Testing PHP projects – GitLab Documentation

  • Test PHP projects using the Docker executor
    • Test against different PHP versions in Docker builds
    • Custom PHP configuration in Docker builds
  • Test PHP projects using the Shell executor
    • Test against different PHP versions in Shell builds
    • Install custom extensions
  • Extend your tests
    • Using atoum
    • Using Composer
  • Access private packages or dependencies
  • Use databases or other services
  • Testing things locally
  • Example project

This guide covers basic building instructions for PHP projects.

Two testing scenarios are covered: using the Docker executor and using the Shell executor.

Test PHP projects using the Docker executor

While it is possible to test PHP apps on any system, this would require manual configuration from the developer. To overcome this we use the official PHP Docker image that can be found in Docker Hub.

This allows us to test PHP projects against different versions of PHP. However, not everything is plug ‘n’ play, you still need to configure some things manually.

As with every job, you need to create a valid .gitlab-ci.yml describing the build environment.

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Let’s first specify the PHP image that is used for the job process. (You can read more about what an image means in the runner’s lingo reading about Using Docker images.)

Start by adding the image to your .gitlab-ci.yml:

The official images are great, but they lack a few useful tools for testing. We need to first prepare the build environment. A way to overcome this is to create a script which installs all prerequisites prior the actual testing is done.

Let’s create a ci/docker_install.sh file in the root directory of our repository with the following content:

You might wonder what docker-php-ext-install is. In short, it is a script provided by the official PHP Docker image that you can use to easily install extensions. For more information read the documentation.

Now that we created the script that contains all prerequisites for our build environment, let’s add it in .gitlab-ci.yml:

Last step, run the actual tests using phpunit:

Finally, commit your files and push them to GitLab to see your build succeeding (or failing).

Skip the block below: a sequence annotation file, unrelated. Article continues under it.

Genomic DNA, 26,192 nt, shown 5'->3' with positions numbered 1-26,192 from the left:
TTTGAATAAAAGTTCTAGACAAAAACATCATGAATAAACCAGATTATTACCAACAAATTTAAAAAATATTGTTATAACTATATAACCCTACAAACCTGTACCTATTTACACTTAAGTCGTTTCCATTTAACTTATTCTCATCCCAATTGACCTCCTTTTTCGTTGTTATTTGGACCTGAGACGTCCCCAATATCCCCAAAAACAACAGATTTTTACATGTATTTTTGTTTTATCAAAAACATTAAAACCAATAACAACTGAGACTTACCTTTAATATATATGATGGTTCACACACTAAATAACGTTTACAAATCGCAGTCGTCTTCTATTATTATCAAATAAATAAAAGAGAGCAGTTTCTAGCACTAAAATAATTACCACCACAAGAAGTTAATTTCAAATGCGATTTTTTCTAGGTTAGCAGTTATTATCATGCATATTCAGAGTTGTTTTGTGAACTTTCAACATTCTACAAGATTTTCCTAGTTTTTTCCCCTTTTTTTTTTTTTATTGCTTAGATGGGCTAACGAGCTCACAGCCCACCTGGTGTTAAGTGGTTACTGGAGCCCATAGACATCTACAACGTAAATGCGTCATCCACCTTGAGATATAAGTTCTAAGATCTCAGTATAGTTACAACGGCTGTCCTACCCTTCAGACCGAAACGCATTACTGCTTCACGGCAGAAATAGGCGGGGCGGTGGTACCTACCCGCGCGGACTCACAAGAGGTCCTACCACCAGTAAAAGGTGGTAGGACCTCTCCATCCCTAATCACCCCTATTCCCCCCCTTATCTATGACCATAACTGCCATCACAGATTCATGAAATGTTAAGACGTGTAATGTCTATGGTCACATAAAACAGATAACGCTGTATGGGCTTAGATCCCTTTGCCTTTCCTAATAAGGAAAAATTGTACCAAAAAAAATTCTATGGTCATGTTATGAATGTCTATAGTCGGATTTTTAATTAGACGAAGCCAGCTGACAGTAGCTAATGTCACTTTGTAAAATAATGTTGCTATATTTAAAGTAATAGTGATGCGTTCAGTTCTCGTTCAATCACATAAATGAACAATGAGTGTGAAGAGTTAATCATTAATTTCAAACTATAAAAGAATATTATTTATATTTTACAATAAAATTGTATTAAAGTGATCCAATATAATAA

The final .gitlab-ci.yml should look similar to this:

Test against different PHP versions in Docker builds

Testing against multiple versions of PHP is super easy. Just add another job with a different Docker image version and the runner does the rest:

Custom PHP configuration in Docker builds

There are times where you need to customise your PHP environment by putting your .ini file into /usr/local/etc/php/conf.d/. For that purpose add a before_script action:

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Of course, my_php.ini must be present in the root directory of your repository.

Test PHP projects using the Shell executor

The shell executor runs your job in a terminal session on your server. To test your projects, you must first ensure that all dependencies are installed.

For example, in a VM running Debian 8, first update the cache, and then install phpunit and php5-mysql:

Next, add the following snippet to your .gitlab-ci.yml:

Finally, push to GitLab and let the tests begin!

Test against different PHP versions in Shell builds

The phpenv project allows you to easily manage different versions of PHP each with its own configuration. This is especially useful when testing PHP projects with the Shell executor.

You have to install it on your build machine under the gitlab-runner user following the upstream installation guide.

Using phpenv also allows to easily configure the PHP environment with:

Important note: It seems phpenv/phpenv is abandoned. There is a fork at madumlao/phpenv that tries to bring the project back to life. CHH/phpenv also seems like a good alternative. Picking any of the mentioned tools works with the basic phpenv commands. Guiding you to choose the right phpenv is out of the scope of this tutorial.*

Install custom extensions

Since this is a pretty bare installation of the PHP environment, you may need some extensions that are not currently present on the build machine.

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To install additional extensions, execute:

It’s not advised to add this to .gitlab-ci.yml. You should execute this command once, only to set up the build environment.

Extend your tests

Using atoum

Instead of PHPUnit, you can use any other tool to run unit tests. For example you can use atoum:

Using Composer

The majority of the PHP projects use Composer for managing their PHP packages. To execute Composer before running your tests, add the following to your .gitlab-ci.yml:

Access private packages or dependencies

If your test suite needs to access a private repository, you need to configure the SSH keys to be able to clone it.

Use databases or other services

Most of the time, you need a running database for your tests to be able to run. If you’re using the Docker executor, you can leverage Docker’s ability to link to other containers. With GitLab Runner, this can be achieved by defining a service.

This functionality is covered in the CI services documentation.

Testing things locally

With GitLab Runner 1.0 you can also test any changes locally. From your terminal execute:

Example project

We have set up an Example PHP Project for your convenience that runs on GitLab.com using our publicly available shared runners.

Want to hack on it? Fork it, commit, and push your changes. Within a few moments the changes are picked by a public runner and the job begins.